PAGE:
Most of us have flat gardens, but for those who garden on a slope, this can bring challenges. However, it also provides great opportunities! In this article, I'll explore some of the options and help you make the most of your sloping garden.
First, before starting any planning, you need to figure out the direction of your sloping garden.
1. Does your garden slope upwards, like an audience, would look to a stage performer?
If so, then your plants will be presented to you in the same way that nurseries create those banked displays at flower shows. All will be on show to admire!
The headline picture is a sloped garden that my team and I created that shows what can really be achieved with the type of space.
2. Or, does your garden slope downwards, and disappear out of sight?
If the slope from your property falls away, then a lot of what you have in your garden will go unseen from your home.
You'll need to make it easy to get down to the bottom and look back.
For this type of sloping garden, you should consider creating a flight of steps, or if your garden is wide enough, perhaps a meandering path that gradually leads to the lowest point.
Perhaps a little summer house and patio at the bottom is the answer? There you can sit, relax and enjoy the garden!
Cotoneaster softens the edge of steps
What is a terrace garden?
In simple terms, a terrace garden incorporates raised beds that slope down the garden, in a step like fashion.
Creating terraces of level areas between retaining walls is a good solution for dealing with a steep slope.
It is a matter of 'cutting' some areas to build the retaining wall and 'filling' others using the soil excavated from the 'cuts'. This creates a series of over-sized steps.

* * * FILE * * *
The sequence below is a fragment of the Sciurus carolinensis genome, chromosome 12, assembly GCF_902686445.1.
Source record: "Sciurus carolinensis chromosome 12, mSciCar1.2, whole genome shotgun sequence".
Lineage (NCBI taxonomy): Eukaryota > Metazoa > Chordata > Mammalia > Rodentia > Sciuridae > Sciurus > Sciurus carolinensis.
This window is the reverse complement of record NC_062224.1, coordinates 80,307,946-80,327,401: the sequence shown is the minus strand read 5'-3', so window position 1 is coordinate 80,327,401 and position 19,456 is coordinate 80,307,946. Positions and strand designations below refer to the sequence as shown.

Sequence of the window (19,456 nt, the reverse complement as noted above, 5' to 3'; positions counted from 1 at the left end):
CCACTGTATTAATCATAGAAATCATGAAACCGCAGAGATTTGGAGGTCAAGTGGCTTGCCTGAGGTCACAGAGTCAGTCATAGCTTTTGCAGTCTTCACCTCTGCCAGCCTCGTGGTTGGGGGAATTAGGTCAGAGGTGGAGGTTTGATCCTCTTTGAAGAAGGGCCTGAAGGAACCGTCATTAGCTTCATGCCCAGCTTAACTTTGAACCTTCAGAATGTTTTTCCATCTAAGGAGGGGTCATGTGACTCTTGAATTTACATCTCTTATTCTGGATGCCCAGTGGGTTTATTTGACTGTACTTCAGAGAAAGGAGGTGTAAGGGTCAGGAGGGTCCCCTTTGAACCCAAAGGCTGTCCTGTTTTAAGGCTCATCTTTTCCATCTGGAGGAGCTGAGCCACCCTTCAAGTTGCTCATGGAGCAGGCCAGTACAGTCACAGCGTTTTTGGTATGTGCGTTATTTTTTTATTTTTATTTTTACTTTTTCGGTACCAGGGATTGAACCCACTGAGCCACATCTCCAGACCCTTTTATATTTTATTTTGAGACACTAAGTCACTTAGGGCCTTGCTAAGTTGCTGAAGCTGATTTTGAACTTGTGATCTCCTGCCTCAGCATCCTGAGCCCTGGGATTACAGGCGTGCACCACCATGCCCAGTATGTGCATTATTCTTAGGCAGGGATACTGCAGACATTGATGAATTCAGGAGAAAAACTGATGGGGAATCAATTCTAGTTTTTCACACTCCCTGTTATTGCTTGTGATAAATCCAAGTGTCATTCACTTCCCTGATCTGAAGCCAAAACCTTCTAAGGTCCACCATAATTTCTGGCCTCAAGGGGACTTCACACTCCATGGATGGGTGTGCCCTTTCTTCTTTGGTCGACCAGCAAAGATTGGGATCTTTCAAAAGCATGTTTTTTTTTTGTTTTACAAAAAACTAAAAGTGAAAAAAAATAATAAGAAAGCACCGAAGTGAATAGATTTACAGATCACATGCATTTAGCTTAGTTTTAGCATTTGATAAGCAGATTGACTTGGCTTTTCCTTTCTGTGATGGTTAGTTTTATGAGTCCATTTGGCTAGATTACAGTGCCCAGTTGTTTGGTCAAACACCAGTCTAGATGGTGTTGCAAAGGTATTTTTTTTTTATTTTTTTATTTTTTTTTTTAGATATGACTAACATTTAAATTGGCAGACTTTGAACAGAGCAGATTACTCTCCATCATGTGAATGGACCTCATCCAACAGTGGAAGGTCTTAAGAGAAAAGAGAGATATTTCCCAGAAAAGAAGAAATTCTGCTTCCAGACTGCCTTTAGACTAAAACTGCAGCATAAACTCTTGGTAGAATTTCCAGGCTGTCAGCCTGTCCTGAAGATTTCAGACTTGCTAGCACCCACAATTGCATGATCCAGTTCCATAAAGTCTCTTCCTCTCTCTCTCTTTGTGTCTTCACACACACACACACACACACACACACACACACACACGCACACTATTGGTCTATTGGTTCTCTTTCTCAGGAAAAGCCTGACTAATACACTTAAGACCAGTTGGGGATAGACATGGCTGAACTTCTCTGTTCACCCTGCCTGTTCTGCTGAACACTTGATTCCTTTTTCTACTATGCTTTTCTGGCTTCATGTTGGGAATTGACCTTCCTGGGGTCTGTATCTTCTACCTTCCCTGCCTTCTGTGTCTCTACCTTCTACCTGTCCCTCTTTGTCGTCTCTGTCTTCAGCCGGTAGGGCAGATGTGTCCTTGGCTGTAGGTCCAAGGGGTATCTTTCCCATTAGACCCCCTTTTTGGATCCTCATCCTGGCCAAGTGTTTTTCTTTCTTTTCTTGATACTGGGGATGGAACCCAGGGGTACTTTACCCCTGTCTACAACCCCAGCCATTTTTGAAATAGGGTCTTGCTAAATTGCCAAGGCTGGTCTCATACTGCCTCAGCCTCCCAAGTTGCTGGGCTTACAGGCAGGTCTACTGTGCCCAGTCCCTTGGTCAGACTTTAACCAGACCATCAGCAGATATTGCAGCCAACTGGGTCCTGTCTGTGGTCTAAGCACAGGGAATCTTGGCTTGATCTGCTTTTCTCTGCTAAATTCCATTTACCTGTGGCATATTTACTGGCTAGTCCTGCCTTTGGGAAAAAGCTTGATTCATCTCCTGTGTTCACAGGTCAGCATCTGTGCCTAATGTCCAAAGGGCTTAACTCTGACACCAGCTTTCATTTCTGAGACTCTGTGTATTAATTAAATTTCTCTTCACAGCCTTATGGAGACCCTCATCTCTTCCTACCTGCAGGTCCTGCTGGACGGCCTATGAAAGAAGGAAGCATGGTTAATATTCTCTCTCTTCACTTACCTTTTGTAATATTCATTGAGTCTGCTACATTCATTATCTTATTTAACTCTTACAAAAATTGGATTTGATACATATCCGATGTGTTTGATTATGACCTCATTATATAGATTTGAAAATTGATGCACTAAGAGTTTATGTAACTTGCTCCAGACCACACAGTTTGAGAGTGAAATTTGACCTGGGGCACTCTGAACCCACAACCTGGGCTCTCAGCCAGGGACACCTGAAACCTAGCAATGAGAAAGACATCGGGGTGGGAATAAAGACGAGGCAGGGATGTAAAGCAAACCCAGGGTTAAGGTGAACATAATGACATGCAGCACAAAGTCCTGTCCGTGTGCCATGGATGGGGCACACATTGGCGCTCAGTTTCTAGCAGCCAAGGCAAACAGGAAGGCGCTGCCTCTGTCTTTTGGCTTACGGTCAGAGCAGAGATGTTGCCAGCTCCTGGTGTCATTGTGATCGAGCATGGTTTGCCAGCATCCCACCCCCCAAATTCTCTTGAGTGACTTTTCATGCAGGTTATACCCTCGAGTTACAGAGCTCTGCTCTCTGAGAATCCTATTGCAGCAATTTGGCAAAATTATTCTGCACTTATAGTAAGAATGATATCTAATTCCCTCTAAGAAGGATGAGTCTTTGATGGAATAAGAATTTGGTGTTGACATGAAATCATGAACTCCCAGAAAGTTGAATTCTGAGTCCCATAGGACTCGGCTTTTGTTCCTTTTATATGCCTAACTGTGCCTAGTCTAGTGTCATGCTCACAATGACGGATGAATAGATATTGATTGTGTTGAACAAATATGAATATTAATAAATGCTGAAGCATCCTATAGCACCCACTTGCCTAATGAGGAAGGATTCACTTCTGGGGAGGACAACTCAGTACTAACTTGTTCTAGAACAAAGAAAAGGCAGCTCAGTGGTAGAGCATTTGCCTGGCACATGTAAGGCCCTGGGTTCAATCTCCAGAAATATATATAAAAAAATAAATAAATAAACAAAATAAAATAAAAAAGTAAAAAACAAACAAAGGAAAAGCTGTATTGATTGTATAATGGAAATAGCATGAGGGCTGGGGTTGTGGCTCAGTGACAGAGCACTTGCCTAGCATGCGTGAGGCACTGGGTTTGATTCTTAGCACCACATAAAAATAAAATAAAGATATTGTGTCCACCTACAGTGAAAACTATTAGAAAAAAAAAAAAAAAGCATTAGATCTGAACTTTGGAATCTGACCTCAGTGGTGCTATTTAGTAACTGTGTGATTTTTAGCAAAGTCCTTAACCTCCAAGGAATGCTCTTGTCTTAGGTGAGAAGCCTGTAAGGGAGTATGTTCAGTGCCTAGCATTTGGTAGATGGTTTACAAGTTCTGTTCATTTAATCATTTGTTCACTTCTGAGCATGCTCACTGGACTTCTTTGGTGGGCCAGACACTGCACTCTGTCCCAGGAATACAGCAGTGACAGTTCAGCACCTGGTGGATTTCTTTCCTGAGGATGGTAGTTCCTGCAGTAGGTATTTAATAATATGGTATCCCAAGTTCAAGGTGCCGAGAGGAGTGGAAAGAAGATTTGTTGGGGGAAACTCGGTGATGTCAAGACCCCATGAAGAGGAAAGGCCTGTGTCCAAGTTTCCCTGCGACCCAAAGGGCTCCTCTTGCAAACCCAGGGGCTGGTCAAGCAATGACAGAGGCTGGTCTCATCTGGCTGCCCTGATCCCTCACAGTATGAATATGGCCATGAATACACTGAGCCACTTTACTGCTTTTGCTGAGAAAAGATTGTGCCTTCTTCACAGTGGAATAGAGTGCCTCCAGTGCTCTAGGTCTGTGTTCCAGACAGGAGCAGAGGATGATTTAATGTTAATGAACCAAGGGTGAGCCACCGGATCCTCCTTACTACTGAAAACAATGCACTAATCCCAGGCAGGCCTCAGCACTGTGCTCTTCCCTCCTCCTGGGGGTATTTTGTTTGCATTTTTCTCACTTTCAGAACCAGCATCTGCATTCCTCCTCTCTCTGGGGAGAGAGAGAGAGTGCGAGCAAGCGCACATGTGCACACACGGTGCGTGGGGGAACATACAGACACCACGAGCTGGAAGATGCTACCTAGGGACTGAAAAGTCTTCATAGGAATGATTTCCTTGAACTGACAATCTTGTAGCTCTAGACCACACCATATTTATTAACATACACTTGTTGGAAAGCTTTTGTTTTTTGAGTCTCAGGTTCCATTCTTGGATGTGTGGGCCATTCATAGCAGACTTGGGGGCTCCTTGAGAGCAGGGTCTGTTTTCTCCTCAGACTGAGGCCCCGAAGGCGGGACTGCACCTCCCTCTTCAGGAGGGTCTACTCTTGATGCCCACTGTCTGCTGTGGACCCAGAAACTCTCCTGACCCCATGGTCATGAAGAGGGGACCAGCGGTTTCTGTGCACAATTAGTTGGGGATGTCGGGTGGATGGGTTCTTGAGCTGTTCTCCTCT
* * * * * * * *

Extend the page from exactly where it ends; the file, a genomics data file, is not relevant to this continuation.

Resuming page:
Clearly, this groundwork is best done before you embark on planting, and it can be costly.
However, small diggers have transformed this. Some are small enough to even pass through a garden gate!
Tip: When cutting and filling, it is important to avoid mixing the topsoil and the subsoil. The topsoil should be stripped off first, and then the subsoil should be levelled before returning the topsoil on top.
Mini diggers are readily available
Earth retaining walls
Walls can be constructed of brick, stone, concrete blocks or even recycled railway sleepers. Anything will do, as long as the retaining structure is securely anchored.
It's also vital to allow surplus water - which might build up behind the wall - to drain through the wall freely. Drainage pipes at regular intervals might be necessary.
Pebble filled gabions are increasingly being used and have the advantage of providing pockets in which plants and climbers can establish themselves. Gabions also provide nooks and crannies in which wildlife can live.
Softening after the build
Whatever you use to hold the soil back, the retaining walls will look harsh for a while.
If you leave planting holes in the wall, you can insert suitable plants to soften the effect.
Many alpine plants are suitable. For instance, Aubrieta, Alyssum, Campanula, alpine pinks, saxifrages, stonecrops and Viola.
Trailing and climbing plants
Another option would be to choose a climbing plant, which can be planted on the top and encouraged to trail over the edge.
Ivy provides year-round cover and colour.
*Hedera helix* 'Goldchild'
Perennial sweet peas will flower for months but sadly lack the gorgeous scent of their annual cousins.
Some of the less vigorous varieties of Clematis are perfect for falling over the edge of walls and softening the hard landscaping materials.
A selection of new Raymond Evison bred clematis
Scented summer flowering Jasminum officinale will fill your garden with scent on summer evenings.
Shop for Jasmine and Clematis plants grown by independent nurseries on Candide.